The armature 13 of the motor, in which the armature winding 12 is shown separately, is connected to the common connecting line at the other side of the fixed terminals of the switches 8, 9. The motor 13, more exactly the dynamo electric machine 13, can operate in motor mode or in generator mode. A current sensor 14 is connected from the other terminal of the dynamo electric machine 13. A feedback diode 15 is connected beyond the current sensor 14 to the positive bus P, and hence with the positive terminal of the battery 1. A brake switch 16 is connected between the junction of the connecting line from the dynamo electric machine 13, and beyond the current sensor, and the negative bus N. An armature diode 17 is connected in parallel with a controlled switch 18 which, as shown, is a thyristor which is reversely polarized with respect to the armature diode 17.
A control circuit 19 is provided, receiving input commands from a terminal 19a and determining the duty cycle, that is, the switching-ON or switching-OFF instants of the chopper thyristor 2. The control circuit 19 controls the respective thyristors and switches. The gate or control electrodes of the thyristors 2 and 6 are connected to the control circuit 19; thyristors 5 and 18 have their own control connection. The control circuit 19 further controls operation of the switches 8, 9 and the break switch 16. The control circuits receives an actual-current signal from the current sensor 14 and a command current signal from the input 19a which, for example, may be coupled to an operating pedal or handle, for manual command of the mode of operation of the dynamo electric machine 13 that is, whether under forward or under braking or reverse operation, and the speed thereof. Control circuits of this type are known, and various suitable units and types may be used; one such unit is described in the aformentioned literature reference.
Operation: Let it be assumed that the circuit is used in a series motor connected to an electric vehicle. In operation, and upon receiving a suitable signal from control circuit 19, current through the dynamo electric machine 13 is chopped. The duty cycle of the current is commanded by a suitable signal at the command input 19a to the control circuit, which provides a command value for the control circuit, the actual value of the current, however, being measured by the current sensor 14. The dynamo electric machine, now operating as a motor, is operated under chopper control. The duty cycle, that is, the pulse vs. pulse-gap time, can readily be changed. The control circuit 19 provides suitable control signals to fire the thyristors 2 and 6 if the motor is to be supplied with current. This also results in charging of the turn-off capacitor 4. The turn-off capacitor 4 is discharged by energization of the transistor 5, which causes a reverse charge of the capacitor and reverse current flow through the thyristor 2, causing thyristor 2 as well as thyristor 6 to extinguish. Thyristor 2 is blocked upon firing of thyristor 5, since due to the reverse recharging of the capacitor 4, thyristor 2 loses current and blocks. Break switch 16, under normal operating conditions, is closed.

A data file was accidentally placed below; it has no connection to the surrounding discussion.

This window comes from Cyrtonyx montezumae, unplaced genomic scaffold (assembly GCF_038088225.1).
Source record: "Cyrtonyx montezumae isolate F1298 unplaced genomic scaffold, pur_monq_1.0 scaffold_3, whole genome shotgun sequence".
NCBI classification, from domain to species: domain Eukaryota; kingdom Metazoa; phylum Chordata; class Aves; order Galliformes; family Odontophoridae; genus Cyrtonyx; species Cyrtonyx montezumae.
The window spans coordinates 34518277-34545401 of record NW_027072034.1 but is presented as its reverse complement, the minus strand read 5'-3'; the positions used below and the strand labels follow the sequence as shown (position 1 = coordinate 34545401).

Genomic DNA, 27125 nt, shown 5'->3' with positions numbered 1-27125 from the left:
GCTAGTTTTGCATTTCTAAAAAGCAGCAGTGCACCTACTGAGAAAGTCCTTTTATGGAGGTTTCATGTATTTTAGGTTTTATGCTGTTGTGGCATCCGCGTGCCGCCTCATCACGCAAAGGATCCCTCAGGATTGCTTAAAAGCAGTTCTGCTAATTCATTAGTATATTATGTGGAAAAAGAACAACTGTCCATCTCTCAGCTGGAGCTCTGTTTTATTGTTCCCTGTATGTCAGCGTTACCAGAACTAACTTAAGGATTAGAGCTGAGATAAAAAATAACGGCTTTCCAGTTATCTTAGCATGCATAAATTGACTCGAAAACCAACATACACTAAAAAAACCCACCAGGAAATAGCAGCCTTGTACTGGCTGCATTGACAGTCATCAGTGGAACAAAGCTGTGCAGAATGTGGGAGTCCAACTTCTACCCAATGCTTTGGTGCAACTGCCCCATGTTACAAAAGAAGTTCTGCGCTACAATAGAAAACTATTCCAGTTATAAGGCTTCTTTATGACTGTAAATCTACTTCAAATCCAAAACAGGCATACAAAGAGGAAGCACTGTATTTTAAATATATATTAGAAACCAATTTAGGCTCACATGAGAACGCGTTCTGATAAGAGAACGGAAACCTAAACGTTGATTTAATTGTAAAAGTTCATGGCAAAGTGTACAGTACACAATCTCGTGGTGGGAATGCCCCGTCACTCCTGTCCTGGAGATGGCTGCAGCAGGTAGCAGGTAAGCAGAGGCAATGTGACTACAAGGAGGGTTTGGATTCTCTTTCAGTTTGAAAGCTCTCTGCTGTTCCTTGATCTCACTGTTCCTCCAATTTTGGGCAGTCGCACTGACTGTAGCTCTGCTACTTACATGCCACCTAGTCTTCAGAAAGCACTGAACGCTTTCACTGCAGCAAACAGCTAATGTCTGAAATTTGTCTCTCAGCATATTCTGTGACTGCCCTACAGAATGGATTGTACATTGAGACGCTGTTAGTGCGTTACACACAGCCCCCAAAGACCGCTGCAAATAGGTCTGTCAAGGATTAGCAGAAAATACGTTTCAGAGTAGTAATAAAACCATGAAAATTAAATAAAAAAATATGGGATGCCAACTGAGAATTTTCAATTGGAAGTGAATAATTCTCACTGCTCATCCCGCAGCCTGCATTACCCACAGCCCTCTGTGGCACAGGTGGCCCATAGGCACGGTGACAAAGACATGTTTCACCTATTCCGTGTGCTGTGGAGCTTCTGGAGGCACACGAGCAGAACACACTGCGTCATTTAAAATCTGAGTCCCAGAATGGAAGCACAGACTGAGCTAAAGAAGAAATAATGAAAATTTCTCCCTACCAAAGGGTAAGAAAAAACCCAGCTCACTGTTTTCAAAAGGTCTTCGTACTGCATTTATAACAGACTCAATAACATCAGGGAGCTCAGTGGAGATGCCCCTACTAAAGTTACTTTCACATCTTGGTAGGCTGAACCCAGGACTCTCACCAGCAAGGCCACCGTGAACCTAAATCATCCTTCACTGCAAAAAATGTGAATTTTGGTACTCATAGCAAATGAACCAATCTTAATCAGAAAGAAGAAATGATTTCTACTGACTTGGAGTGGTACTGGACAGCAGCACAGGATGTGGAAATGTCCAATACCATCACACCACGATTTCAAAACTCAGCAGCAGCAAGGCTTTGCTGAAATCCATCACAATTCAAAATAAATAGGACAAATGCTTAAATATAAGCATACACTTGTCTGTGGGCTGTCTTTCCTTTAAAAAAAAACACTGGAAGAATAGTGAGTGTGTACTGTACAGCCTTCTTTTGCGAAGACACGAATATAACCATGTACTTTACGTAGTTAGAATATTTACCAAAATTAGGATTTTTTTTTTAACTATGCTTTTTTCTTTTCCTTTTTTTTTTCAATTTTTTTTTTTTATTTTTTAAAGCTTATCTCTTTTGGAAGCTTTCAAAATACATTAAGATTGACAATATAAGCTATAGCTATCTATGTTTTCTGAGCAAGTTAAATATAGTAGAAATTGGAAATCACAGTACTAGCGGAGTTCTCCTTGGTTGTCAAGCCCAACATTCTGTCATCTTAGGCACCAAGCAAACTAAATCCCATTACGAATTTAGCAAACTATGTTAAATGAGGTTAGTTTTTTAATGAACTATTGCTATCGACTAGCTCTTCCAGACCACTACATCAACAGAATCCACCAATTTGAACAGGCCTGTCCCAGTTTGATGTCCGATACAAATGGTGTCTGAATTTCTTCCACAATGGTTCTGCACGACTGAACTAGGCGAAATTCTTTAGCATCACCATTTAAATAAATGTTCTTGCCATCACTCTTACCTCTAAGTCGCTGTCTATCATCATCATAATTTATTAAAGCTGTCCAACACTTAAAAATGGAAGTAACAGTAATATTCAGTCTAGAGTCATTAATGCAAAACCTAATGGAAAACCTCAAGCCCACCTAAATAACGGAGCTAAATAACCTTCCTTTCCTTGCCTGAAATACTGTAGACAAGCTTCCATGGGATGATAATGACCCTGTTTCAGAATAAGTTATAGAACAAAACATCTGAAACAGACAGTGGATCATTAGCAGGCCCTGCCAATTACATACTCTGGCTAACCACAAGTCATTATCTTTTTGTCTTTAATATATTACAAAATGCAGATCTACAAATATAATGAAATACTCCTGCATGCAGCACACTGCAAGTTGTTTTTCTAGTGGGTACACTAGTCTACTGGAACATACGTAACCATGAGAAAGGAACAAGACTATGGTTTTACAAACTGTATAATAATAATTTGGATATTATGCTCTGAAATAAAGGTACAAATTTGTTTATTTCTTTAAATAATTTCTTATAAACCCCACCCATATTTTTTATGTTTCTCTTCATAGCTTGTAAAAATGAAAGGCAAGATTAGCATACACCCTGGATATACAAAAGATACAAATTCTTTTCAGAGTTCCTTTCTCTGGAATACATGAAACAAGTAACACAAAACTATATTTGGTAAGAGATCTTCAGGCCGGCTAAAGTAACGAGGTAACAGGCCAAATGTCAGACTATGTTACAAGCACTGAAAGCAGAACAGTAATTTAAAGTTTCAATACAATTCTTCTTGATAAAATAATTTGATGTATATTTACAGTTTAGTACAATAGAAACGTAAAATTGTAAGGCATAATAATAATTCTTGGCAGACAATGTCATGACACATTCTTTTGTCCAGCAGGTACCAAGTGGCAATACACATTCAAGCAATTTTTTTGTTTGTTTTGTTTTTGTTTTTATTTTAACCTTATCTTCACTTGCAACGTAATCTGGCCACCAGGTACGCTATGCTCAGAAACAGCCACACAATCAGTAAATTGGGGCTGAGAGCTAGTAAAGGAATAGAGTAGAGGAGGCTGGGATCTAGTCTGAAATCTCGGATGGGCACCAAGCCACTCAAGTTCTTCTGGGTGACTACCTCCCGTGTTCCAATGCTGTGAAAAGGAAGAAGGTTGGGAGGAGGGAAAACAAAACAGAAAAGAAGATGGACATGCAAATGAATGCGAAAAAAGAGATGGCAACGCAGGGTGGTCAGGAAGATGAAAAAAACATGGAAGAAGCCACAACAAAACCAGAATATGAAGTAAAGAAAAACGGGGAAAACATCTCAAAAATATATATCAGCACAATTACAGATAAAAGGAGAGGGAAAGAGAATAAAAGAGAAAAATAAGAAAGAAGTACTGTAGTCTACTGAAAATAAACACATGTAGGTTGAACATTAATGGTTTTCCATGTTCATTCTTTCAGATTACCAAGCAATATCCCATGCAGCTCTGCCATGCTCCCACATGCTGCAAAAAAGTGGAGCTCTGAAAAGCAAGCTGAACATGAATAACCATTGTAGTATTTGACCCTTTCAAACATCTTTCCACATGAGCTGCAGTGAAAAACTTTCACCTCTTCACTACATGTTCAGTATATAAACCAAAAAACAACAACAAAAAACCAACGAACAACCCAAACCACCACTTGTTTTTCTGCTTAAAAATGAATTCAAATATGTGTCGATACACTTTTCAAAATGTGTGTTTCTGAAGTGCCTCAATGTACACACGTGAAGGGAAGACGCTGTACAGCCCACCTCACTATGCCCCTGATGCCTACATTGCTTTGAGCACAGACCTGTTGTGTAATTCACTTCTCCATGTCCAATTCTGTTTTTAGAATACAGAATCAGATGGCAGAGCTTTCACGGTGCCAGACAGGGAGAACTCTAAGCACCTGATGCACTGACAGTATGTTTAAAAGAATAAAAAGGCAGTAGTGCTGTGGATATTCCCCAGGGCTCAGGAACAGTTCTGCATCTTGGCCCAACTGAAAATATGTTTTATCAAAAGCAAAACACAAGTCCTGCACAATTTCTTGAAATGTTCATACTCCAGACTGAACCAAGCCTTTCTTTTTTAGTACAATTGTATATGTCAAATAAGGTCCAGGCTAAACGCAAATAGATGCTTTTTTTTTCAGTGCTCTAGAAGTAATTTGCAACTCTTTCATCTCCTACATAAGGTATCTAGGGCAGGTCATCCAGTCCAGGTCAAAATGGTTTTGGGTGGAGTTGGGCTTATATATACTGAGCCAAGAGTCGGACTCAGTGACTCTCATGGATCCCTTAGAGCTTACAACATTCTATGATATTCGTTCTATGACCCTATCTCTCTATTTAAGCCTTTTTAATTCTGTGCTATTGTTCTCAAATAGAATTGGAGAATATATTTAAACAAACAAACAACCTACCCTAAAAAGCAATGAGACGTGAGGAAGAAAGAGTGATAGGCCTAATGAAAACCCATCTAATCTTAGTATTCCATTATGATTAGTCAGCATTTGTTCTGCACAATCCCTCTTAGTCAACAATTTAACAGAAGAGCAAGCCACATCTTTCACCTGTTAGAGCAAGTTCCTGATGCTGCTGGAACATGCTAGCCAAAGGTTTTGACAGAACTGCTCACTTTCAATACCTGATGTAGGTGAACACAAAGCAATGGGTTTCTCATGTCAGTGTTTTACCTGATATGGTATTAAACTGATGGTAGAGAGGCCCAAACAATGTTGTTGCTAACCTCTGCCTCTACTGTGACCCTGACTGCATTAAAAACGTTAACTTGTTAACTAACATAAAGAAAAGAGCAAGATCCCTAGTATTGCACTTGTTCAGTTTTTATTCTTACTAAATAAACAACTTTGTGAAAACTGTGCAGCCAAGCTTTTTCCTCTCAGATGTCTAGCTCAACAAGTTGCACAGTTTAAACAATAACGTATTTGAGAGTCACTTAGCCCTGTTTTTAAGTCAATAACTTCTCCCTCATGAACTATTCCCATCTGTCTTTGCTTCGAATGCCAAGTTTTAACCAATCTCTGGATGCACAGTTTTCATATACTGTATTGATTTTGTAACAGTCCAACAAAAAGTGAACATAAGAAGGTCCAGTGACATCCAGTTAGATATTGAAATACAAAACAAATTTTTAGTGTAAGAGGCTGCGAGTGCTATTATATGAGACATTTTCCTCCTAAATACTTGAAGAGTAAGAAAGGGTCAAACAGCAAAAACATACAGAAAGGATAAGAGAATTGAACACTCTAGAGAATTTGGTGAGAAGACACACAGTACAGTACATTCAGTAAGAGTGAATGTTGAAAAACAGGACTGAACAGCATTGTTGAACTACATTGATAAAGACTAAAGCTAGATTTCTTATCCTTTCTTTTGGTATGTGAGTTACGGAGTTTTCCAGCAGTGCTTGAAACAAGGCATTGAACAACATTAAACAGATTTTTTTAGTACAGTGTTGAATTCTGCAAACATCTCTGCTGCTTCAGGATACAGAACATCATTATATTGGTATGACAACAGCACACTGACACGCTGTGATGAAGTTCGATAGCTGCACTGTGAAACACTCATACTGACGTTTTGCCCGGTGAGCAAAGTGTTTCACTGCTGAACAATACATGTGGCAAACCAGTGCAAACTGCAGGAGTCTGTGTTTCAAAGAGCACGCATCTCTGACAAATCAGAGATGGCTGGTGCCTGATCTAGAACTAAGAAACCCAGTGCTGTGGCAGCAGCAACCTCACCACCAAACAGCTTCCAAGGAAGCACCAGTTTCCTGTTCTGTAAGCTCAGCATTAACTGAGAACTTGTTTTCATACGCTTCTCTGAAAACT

If it is desired to brake the vehicle, switch 16 is, first, opened. This results in loss of energization of the dynamo electric machine 13. For breaking, however, the magnetic field in the machine must be reversed, which means that a reverse current must flow through the field winding 11, the reverse current depending on machine operation. The two transfer switches 8, 9 are operated in synchronism, which reverses current flow through the field winding 11. The thyristor 18, as well as the turn-off thyristor 5, are both fired. The energy stored in the turn-off capacitor causes the chopper transistor 2 to turn OFF. There is sufficient energy stored in the capacitor 4 to cause current flow through the field winding 11 over thyristor 18 which causes initial excitation of the machine 13. The current in capacitor 4, however, will drop to zero. After the current in capacitor 4 has dropped to zero, that is, when the voltage across capacitor 4 is equal to battery voltage, thyristor 18, by its own, will extinguish, since it will no longer have a holding potential; field diode 10, however, will then become conductive, and the field will continue to have current flow therethrough.